Tokyo was firebombed to the ground in much the same way Allied planes had obliterated Dresden, Germany, she said.
In the same way she is reticent talking about or claiming credit for her family’s past achievements, it takes some doing to get her to talk about her children. Their achievements, like her forbearers, belong to them, not her.
Her daughter is a political science professor working at Duke University.
Her son is a professor at Indiana University where he teaches Hungarian studies in the Department of Slavic Languages. That’s always confusing to people, she said, given the fact that Hungary is not a Slavic language.
Asked what role she did have in shaping their future lives, Crowe said only, “I encouraged them to travel. I encouraged them to leave Chapel Hill. I encouraged them to explore the world and do things independently and to follow their dreams.”
In many ways, it is the same kind of advice she doles out to the students who seek her counsel.
She keeps up with events as everybody else does, but unlike everybody else, she has another resource to draw upon to deepen her understanding — the students she sees daily from around the world.
“What I get is a much deeper understanding of what their lives are like, what their views are of current affairs and conflicts and what their attitudes are toward us as a country,” Crowe said.
There are students in the program now from Armenia to Uruguay.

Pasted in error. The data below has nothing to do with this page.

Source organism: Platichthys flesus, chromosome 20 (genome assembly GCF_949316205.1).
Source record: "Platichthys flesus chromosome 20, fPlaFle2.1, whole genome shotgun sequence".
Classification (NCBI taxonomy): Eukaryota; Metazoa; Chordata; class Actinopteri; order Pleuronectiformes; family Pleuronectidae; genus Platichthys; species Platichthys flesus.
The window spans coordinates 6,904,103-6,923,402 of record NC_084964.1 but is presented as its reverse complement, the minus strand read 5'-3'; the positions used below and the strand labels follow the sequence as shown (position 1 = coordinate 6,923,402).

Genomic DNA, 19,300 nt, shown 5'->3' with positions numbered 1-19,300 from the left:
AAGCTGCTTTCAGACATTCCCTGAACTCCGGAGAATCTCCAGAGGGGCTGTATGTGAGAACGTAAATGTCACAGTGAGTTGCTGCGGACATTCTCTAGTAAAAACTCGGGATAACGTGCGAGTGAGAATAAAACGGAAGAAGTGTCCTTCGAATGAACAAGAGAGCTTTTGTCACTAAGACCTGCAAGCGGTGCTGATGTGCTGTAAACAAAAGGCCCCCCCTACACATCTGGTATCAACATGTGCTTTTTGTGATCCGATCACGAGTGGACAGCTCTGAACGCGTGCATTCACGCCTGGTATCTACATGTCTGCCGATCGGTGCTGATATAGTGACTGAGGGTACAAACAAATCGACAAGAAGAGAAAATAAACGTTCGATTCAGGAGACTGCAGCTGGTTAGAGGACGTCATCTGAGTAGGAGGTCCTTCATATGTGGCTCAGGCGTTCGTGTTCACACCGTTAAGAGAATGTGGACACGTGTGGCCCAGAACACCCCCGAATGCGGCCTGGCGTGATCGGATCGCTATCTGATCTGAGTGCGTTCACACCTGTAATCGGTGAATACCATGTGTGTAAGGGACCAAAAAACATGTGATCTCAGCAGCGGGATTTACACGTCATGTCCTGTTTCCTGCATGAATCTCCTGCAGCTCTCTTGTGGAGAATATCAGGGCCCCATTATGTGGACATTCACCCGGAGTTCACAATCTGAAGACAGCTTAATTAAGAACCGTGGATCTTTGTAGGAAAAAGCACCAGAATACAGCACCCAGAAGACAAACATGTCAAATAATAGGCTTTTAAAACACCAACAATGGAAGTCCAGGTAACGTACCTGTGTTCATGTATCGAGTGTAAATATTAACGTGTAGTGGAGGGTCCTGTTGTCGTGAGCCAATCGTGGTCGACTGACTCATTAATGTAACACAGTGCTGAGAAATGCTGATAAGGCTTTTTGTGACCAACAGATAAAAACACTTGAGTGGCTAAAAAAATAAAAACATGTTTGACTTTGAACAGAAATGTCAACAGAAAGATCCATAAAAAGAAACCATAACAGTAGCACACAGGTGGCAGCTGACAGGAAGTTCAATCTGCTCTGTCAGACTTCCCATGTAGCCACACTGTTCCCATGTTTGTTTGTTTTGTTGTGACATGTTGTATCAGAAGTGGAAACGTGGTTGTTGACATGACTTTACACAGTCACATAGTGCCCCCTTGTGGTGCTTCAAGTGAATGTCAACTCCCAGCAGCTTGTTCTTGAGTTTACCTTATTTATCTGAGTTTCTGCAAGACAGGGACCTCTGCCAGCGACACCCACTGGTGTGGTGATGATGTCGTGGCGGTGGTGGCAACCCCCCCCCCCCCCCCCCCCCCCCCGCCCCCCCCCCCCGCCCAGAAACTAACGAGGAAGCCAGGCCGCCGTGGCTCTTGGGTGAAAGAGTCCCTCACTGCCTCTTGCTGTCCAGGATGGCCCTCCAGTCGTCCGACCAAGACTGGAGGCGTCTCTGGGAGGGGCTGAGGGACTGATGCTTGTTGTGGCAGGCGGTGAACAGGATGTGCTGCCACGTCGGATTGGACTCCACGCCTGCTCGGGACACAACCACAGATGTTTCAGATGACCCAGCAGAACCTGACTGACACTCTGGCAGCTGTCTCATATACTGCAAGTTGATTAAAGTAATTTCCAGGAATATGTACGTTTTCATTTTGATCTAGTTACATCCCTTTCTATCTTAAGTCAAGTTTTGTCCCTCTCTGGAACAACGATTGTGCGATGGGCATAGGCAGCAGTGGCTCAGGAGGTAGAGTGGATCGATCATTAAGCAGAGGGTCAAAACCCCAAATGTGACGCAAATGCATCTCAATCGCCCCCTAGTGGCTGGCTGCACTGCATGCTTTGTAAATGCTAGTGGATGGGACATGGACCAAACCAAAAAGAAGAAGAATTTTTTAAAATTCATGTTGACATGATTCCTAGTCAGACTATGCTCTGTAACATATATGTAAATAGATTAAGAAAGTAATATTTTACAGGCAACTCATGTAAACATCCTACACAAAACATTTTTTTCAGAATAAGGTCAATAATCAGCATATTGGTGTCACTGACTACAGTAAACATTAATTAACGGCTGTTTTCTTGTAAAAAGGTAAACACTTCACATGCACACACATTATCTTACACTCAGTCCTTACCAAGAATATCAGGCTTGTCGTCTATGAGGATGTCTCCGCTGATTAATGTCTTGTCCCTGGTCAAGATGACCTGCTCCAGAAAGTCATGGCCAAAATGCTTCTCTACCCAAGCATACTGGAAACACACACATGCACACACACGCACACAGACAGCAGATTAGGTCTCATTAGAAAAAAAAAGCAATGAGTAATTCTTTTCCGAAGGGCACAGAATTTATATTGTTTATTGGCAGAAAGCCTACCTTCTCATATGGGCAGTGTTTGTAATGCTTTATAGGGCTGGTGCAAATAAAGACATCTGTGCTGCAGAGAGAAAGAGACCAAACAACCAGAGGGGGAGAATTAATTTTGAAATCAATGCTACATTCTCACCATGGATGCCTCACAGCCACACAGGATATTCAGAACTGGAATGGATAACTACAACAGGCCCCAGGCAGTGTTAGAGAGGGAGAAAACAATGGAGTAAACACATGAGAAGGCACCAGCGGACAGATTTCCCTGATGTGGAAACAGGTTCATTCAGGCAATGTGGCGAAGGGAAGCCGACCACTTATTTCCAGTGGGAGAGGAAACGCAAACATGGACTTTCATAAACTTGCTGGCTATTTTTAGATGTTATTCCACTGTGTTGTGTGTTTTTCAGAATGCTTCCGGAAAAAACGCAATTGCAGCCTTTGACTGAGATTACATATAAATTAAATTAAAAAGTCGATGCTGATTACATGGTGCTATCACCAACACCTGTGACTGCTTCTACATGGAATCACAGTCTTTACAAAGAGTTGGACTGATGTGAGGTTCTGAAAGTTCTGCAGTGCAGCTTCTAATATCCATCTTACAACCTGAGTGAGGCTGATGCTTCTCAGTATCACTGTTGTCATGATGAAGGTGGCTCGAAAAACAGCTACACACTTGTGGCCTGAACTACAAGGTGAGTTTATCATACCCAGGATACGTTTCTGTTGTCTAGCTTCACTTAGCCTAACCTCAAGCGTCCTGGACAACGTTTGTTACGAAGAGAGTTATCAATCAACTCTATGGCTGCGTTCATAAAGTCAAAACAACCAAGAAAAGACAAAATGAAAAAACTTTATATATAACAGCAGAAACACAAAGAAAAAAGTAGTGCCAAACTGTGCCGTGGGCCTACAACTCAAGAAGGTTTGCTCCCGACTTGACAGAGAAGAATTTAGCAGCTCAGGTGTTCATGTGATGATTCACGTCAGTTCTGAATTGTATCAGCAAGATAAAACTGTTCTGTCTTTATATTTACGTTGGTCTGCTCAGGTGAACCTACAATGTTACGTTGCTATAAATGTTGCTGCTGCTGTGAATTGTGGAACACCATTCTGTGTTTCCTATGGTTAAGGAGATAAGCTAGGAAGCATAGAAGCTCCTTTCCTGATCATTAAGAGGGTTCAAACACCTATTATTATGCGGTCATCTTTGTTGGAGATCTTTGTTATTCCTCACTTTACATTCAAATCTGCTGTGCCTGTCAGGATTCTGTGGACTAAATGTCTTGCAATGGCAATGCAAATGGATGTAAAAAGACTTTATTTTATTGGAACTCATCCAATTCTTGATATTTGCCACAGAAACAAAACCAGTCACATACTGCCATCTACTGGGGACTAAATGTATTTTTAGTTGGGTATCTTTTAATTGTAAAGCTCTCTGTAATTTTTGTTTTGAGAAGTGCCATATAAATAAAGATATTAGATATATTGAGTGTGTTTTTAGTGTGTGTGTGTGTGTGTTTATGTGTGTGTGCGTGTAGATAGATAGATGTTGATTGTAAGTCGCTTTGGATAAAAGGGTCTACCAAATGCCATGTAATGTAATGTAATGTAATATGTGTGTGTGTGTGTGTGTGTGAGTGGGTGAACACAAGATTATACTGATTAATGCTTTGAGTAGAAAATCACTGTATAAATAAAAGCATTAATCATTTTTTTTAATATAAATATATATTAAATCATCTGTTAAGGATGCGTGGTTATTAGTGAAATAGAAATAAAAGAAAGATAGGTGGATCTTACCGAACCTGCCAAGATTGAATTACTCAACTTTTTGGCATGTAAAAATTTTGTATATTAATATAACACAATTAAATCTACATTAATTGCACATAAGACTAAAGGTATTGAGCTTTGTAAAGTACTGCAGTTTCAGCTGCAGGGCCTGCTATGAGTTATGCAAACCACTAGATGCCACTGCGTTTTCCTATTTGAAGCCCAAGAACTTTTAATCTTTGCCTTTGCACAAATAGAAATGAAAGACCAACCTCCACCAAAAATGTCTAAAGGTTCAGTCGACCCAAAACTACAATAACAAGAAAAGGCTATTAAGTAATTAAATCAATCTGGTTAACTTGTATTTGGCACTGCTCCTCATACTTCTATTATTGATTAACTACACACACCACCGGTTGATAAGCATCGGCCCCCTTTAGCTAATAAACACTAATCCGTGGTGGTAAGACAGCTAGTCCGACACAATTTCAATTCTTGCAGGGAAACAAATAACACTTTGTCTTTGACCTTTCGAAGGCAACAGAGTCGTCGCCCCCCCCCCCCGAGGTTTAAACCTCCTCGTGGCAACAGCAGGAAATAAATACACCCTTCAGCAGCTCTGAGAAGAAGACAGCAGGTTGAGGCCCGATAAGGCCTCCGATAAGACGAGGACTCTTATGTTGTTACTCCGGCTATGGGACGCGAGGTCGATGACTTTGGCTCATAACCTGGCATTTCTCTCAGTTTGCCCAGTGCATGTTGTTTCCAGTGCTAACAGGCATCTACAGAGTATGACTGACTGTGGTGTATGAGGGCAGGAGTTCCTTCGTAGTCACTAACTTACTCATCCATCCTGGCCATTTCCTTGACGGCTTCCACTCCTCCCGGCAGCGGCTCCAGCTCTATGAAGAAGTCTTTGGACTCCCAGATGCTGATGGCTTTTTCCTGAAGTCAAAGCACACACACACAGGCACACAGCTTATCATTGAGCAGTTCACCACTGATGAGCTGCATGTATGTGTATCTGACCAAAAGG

“All of them bring different perspectives, and they share them very openly,” Crowe said. “Anytime we are exposed to a different culture, we broaden our base of understanding.”
It is hard to make blanket statements about what the rest of the world thinks of the United States, she said, but there are a several broad perceptions that people seem to share.
One constant theme is that the United States is a “very consumer-oriented society,” Crowe said. At the same time, most international students see the United States a friendly society as well.
As for Crowe, she has seen enough of the rest of the world to know that she doesn’t have it too bad staying right where she is. She does not like living in big cities, and so Chapel Hill seems to give her the best of both worlds –small town appeal with a rich cultural life that many cities can’t match.
While she has worked at the University for four decades now, she spent many of those years working in part-time positions while rearing her son and daughter.
One reason she stays at her job is to accrue the credit she needs to retire. But it would be a mistake to assume that’s the real reason.
In a different kind of way that she had imagined as a young woman, her work here has taken her on a different kind of journey, one that has enabled her to get to know people from all around the world and to take on and master a variety of tasks that have kept her both challenged and engaged.
“I enjoy working, how about that,” Crowe said. “I enjoy working where I am, and that’s not bad at all.”
Originally published by University Gazette: Oct. 22,2003